Vestibular aqueducts

Vestibular aqueducts are narrow, bony canals that travel from the inner ear to deep inside the skull (see figure). The aqueducts begin inside the temporal bone, the part of the skull just above the ear. The temporal bone also contains two sensory organs that are part of the inner ear. These organs are the cochlea, which detects sound waves and turns them into nerve signals, and the vestibular labyrinth, which detects movement and gravity. These organs, together with the nerves that send their signals to the brain, work to create normal hearing and balance. Running through each vestibular aqueduct is a fluid-filled tube called the endolymphatic duct, which connects the inner ear to a balloon-shaped structure called the endolymphatic sac.

Source: NIDCD (NIH)1

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What are vestibular aqueducts?

Vestibular aqueducts are narrow, bony canals that travel from the inner ear to deep inside the skull (see figure). The aqueducts begin inside the temporal bone, the part of the skull just above the ear. The temporal bone also contains two sensory organs that are part of the inner ear. These organs are the cochlea, which detects sound waves and turns them into nerve signals, and the vestibular labyrinth, which detects movement and gravity. These organs, together with the nerves that send their signals to the brain, work to create normal hearing and balance. Running through each vestibular aqueduct is a fluid-filled tube called the endolymphatic duct, which connects the inner ear to a balloon-shaped structure called the endolymphatic sac.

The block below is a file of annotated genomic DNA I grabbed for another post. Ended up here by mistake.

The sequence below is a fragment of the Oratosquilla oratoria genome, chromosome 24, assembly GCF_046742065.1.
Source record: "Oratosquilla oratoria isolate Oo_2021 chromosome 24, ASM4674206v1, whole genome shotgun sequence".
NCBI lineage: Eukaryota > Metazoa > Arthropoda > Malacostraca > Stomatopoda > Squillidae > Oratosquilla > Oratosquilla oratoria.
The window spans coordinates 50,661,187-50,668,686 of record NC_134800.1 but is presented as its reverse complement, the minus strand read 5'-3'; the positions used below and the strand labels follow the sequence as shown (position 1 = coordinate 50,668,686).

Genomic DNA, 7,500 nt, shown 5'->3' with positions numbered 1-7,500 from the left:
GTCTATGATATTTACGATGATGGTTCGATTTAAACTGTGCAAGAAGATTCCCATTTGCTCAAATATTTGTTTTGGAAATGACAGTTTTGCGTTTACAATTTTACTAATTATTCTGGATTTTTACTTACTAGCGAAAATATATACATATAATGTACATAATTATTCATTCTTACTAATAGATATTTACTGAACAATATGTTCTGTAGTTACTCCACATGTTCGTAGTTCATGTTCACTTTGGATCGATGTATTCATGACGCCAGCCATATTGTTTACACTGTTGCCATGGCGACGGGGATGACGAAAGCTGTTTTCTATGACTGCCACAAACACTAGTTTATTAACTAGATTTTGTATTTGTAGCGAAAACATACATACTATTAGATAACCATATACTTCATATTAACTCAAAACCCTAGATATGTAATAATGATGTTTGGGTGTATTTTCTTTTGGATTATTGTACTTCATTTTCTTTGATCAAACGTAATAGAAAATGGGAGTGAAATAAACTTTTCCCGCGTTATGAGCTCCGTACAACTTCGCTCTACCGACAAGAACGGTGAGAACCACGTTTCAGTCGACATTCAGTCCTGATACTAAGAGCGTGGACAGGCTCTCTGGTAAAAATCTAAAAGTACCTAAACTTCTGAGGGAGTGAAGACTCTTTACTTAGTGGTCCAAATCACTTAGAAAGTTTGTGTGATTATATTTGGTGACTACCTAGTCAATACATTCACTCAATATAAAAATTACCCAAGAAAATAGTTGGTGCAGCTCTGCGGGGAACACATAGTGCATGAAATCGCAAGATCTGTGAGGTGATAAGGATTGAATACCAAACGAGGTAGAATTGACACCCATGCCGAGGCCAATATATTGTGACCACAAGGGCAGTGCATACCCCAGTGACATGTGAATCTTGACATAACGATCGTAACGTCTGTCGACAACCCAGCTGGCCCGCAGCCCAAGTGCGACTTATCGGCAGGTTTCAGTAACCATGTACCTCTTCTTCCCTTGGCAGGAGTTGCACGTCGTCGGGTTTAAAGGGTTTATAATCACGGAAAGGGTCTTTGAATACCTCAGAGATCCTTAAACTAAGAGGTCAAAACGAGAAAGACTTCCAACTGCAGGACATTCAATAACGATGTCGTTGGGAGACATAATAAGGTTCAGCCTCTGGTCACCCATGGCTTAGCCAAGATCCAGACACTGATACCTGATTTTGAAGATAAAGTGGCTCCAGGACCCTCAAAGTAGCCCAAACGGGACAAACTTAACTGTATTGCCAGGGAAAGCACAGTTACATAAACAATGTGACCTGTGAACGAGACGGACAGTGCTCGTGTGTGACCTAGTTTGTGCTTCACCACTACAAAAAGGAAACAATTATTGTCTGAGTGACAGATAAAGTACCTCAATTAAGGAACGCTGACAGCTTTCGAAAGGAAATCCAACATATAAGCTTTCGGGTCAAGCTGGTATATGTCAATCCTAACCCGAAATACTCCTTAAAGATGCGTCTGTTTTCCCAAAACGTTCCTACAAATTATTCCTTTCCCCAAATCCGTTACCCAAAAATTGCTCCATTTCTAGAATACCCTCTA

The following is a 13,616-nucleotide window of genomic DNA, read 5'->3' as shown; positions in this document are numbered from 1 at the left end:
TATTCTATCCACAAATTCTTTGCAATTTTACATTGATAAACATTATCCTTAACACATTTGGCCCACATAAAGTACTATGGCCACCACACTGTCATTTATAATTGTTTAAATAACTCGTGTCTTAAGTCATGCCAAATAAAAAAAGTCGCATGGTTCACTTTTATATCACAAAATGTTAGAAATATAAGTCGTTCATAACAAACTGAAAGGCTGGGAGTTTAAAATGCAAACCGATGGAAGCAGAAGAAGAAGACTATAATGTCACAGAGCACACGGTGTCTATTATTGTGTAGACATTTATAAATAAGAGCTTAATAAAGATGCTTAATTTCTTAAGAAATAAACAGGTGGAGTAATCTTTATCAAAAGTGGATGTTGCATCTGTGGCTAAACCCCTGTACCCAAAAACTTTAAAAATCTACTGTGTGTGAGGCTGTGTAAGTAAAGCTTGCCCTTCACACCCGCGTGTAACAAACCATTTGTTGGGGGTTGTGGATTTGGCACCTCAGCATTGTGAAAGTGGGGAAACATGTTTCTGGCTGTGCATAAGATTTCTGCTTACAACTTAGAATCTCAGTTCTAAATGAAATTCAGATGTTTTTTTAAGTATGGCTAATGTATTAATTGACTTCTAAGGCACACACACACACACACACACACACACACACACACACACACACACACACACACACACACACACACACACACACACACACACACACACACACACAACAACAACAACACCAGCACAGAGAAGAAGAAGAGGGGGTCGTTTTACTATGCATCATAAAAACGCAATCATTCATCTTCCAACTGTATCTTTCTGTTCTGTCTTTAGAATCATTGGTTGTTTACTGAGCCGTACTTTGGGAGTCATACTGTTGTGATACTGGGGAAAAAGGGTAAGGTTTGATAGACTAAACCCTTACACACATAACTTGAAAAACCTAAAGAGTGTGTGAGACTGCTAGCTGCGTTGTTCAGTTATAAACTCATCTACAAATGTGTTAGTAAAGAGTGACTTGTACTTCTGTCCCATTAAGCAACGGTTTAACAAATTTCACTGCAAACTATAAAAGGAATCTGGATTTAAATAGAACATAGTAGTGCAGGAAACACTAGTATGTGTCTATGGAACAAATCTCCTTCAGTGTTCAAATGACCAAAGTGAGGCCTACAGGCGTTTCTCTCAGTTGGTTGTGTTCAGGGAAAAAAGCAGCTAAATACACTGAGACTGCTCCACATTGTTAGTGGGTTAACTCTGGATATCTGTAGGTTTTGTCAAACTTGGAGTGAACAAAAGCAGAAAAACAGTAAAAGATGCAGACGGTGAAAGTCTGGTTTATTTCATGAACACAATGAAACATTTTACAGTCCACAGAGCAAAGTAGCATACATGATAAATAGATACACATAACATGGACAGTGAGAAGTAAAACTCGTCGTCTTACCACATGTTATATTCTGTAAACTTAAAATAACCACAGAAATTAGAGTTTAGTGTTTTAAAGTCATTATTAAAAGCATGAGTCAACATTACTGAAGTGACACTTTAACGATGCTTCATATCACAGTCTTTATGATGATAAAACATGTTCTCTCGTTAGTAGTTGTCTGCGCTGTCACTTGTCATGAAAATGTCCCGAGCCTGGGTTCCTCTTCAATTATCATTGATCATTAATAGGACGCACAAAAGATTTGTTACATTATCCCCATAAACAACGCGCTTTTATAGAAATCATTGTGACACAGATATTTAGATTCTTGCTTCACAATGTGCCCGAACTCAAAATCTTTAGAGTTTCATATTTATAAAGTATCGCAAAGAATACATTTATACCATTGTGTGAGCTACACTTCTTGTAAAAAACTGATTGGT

Recent studies indicate that a vestibular aqueduct is abnormally enlarged if it is larger than one millimeter, roughly the size of the head of a pin. This is called an enlarged vestibular aqueduct, or EVA; the condition is also known as a dilated vestibular aqueduct or a large vestibular aqueduct. If a vestibular aqueduct is enlarged, the endolymphatic duct and sac usually grow large too. The functions of the endolymphatic duct and sac are not completely understood. Scientists believe that the endolymphatic duct and sac help to ensure that the fluid in the inner ear contains the correct amounts of certain chemicals called ions. Ions are needed to help start the nerve signals that send sound and balance information to the brain.

Source: NIDCD (NIH)2

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Vestibular Aqueduct: A small bony canal linking the vestibule of the inner ear to the posterior part of the internal surface of the petrous Temporal Bone. It transmits the endolymphatic duct and two small blood vessels.3

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References

  1. Source: NIDCD (NIH): nidcd.nih.gov/ health/ enlarged-vestibular-aqueducts-and-childhood-hearing-loss
  2. ibid.
  3. Source: MeSH (U.S. National Library of Medicine)
  4. Source: NIDCD (NIH): nidcd.nih.gov/ health/ enlarged-vestibular-aqueducts-and-childhood-hearing-loss

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